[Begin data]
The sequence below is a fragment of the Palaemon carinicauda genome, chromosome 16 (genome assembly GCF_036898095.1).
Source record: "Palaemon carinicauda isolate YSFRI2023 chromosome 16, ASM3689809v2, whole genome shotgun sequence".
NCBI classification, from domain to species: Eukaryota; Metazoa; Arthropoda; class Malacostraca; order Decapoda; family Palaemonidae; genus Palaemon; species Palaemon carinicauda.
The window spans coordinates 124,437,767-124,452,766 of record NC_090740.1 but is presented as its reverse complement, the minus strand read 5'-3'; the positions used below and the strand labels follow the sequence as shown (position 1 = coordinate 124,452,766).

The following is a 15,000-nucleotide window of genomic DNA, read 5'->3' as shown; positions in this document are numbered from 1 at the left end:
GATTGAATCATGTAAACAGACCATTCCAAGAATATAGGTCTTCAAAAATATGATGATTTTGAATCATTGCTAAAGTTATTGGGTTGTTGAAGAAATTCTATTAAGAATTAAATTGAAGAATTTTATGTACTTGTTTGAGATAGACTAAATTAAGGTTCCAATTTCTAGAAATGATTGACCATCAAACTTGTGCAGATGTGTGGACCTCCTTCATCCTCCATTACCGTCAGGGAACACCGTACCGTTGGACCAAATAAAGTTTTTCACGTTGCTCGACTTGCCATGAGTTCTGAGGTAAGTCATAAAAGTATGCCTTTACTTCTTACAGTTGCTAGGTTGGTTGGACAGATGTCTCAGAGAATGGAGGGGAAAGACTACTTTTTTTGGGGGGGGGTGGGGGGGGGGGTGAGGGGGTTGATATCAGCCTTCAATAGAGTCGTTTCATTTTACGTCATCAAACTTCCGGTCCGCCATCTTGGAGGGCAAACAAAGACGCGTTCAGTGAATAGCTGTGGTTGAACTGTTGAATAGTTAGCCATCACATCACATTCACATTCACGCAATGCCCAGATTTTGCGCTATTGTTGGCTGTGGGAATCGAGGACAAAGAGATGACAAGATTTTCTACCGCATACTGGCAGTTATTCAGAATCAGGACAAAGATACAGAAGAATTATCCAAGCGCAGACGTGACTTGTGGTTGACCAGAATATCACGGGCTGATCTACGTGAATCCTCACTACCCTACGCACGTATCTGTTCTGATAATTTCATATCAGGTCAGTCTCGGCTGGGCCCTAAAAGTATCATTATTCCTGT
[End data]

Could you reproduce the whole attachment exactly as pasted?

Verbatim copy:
The sequence below is a fragment of the Palaemon carinicauda genome, chromosome 16 (genome assembly GCF_036898095.1).
Source record: "Palaemon carinicauda isolate YSFRI2023 chromosome 16, ASM3689809v2, whole genome shotgun sequence".
NCBI classification, from domain to species: Eukaryota; Metazoa; Arthropoda; class Malacostraca; order Decapoda; family Palaemonidae; genus Palaemon; species Palaemon carinicauda.
The window spans coordinates 124,437,767-124,452,766 of record NC_090740.1 but is presented as its reverse complement, the minus strand read 5'-3'; the positions used below and the strand labels follow the sequence as shown (position 1 = coordinate 124,452,766).

The following is a 15,000-nucleotide window of genomic DNA, read 5'->3' as shown; positions in this document are numbered from 1 at the left end:
GATTGAATCATGTAAACAGACCATTCCAAGAATATAGGTCTTCAAAAATATGATGATTTTGAATCATTGCTAAAGTTATTGGGTTGTTGAAGAAATTCTATTAAGAATTAAATTGAAGAATTTTATGTACTTGTTTGAGATAGACTAAATTAAGGTTCCAATTTCTAGAAATGATTGACCATCAAACTTGTGCAGATGTGTGGACCTCCTTCATCCTCCATTACCGTCAGGGAACACCGTACCGTTGGACCAAATAAAGTTTTTCACGTTGCTCGACTTGCCATGAGTTCTGAGGTAAGTCATAAAAGTATGCCTTTACTTCTTACAGTTGCTAGGTTGGTTGGACAGATGTCTCAGAGAATGGAGGGGAAAGACTACTTTTTTTGGGGGGGGGTGGGGGGGGGGGTGAGGGGGTTGATATCAGCCTTCAATAGAGTCGTTTCATTTTACGTCATCAAACTTCCGGTCCGCCATCTTGGAGGGCAAACAAAGACGCGTTCAGTGAATAGCTGTGGTTGAACTGTTGAATAGTTAGCCATCACATCACATTCACATTCACGCAATGCCCAGATTTTGCGCTATTGTTGGCTGTGGGAATCGAGGACAAAGAGATGACAAGATTTTCTACCGCATACTGGCAGTTATTCAGAATCAGGACAAAGATACAGAAGAATTATCCAAGCGCAGACGTGACTTGTGGTTGACCAGAATATCACGGGCTGATCTACGTGAATCCTCACTACCCTACGCACGTATCTGTTCTGATAATTTCATATCAGGTCAGTCTCGGCTGGGCCCTAAAAGTATCATTATTCCTGT